Let SUNY’s Charter Schools Act Like Charter Schools

(Stock photo: Dreamstime)
Union leaders and bureaucrats push back against a proposed experiment with an alternative teacher-training program.

Should charter schools have more freedom when it comes to recruiting and training teachers? The obvious answer would seem to be “Yes!” given that the whole point of charter schooling is to hold schools accountable for student outcomes while giving them more day-to-day flexibility. Consequently, in July, the State University of New York (SUNY) Charter School Institute proposed an alternative teacher-training program for its teachers.

SUNY, which authorizes more than 160 schools (including the more than 30 phenomenally successful Success Academy schools), is the largest charter-school authorizer in New York State and the largest university-based authorizer in the land. The proposal would allow charter schools authorized by the SUNY Charter School Institute to bypass state teacher certification in favor of an alternative pathway. This October, the Charter Schools Committee, made up of four of the 18 members of SUNY’s board of trustees, will consider whether to approve the proposal.

The outcome is uncertain because it’s unclear whether SUNY’s board of trustees will bow in the face of political pressure. The proposal has been greeted by energetic blowback from union leaders and bureaucrats:

Michael Mulgrew, the president of New York City’s United Federation of Teachers, termed it a “threat to charter students and the teaching profession.” New York State United Teachers president Andy Pallotta accused the “charter industry” of saying, “Give me a few weeks and I’ll authorize almost anyone we want to be a teacher.” Board of Regents chancellor Betty Rosa and Education Commissioner MaryEllen Elia together lamented that the proposal gave them “cause for concern” and would undermine their ability to ensure “that strong and effective teachers with proper training, experience and credentials are educating New York’s children in every public school.”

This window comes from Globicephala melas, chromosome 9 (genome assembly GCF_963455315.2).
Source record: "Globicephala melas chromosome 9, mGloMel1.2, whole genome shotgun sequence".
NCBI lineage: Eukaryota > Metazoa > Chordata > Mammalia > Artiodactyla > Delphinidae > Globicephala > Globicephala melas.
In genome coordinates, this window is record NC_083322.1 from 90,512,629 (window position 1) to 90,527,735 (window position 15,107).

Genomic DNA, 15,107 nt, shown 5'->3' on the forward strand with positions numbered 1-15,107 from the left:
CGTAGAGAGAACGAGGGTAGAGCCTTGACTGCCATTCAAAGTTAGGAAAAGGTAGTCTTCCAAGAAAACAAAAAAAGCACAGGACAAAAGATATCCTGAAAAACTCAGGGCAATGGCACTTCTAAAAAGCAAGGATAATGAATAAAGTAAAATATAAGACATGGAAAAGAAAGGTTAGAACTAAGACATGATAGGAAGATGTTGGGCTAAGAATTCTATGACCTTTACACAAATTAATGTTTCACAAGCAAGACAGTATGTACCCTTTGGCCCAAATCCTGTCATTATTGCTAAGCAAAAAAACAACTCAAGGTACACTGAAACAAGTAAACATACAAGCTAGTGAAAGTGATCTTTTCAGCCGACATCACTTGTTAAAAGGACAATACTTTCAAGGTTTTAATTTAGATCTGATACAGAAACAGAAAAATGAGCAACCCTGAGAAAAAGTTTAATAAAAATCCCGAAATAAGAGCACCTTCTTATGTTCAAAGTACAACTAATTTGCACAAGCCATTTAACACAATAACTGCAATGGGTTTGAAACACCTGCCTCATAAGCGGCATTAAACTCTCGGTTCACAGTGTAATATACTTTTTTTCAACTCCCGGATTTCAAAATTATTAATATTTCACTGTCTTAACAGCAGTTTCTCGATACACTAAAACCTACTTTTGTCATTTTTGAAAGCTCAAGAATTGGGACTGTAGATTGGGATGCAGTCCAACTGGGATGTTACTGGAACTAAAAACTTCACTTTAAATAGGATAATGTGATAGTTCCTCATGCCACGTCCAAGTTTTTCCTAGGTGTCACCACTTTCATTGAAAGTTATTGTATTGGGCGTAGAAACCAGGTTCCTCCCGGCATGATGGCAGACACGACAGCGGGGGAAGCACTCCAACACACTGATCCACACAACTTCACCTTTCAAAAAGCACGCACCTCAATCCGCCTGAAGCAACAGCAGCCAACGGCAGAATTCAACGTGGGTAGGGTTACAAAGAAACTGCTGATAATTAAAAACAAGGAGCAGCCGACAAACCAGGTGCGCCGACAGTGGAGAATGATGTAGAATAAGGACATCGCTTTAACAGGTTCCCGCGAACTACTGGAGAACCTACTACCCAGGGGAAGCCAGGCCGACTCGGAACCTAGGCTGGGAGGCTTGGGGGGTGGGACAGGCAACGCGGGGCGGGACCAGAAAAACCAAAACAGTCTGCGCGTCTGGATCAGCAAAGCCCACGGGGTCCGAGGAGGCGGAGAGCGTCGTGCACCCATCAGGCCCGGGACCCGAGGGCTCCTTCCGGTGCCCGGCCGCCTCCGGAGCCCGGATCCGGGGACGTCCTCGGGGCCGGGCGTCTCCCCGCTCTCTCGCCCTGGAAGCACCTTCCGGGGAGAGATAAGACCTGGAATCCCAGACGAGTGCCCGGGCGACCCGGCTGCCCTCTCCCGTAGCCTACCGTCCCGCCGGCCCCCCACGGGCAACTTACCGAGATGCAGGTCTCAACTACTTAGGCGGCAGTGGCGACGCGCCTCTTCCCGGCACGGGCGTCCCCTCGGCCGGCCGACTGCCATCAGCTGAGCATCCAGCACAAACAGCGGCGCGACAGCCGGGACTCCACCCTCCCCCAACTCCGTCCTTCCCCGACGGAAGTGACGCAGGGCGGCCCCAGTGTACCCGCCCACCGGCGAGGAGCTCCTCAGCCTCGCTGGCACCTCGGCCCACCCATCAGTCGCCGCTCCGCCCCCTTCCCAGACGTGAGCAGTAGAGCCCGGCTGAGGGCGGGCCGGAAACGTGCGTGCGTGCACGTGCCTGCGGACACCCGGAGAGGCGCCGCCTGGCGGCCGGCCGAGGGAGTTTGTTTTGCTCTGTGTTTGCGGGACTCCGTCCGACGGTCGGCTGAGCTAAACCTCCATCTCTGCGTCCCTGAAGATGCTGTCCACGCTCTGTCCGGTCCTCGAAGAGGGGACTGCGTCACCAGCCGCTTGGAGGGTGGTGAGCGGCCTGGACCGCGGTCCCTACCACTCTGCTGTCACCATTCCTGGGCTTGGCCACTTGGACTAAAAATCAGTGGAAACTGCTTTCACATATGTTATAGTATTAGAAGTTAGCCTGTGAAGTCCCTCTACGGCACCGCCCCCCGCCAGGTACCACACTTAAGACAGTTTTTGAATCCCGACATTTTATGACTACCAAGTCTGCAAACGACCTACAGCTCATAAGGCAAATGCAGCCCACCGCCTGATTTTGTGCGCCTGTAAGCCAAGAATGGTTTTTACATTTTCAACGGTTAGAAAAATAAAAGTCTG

What would this “threatening” proposal actually do? It would allow those seeking to teach in SUNY’s charter schools to pursue an alternative credential that involved 30 instructional hours of training on content and pedagogy and another 100 hours of appropriate classroom experience. They would not be required to hold a master’s degree or a state certification. SUNY charter schools would still, of course, be free to make full use of New York’s regular training and certification processes. The new program would primarily make it easier for non-traditional applicants, such as career-changers, or those with hard-to-find expertise in science or world languages, to pursue a job in SUNY’s schools. Moreover, the new certification would not be transferable to non-SUNY schools. Talk about a straightforward, no-harm opportunity to see whether slimming down certification might help improve the number of talented educators. If this all sounds rather measured and modest, you’ve got the idea.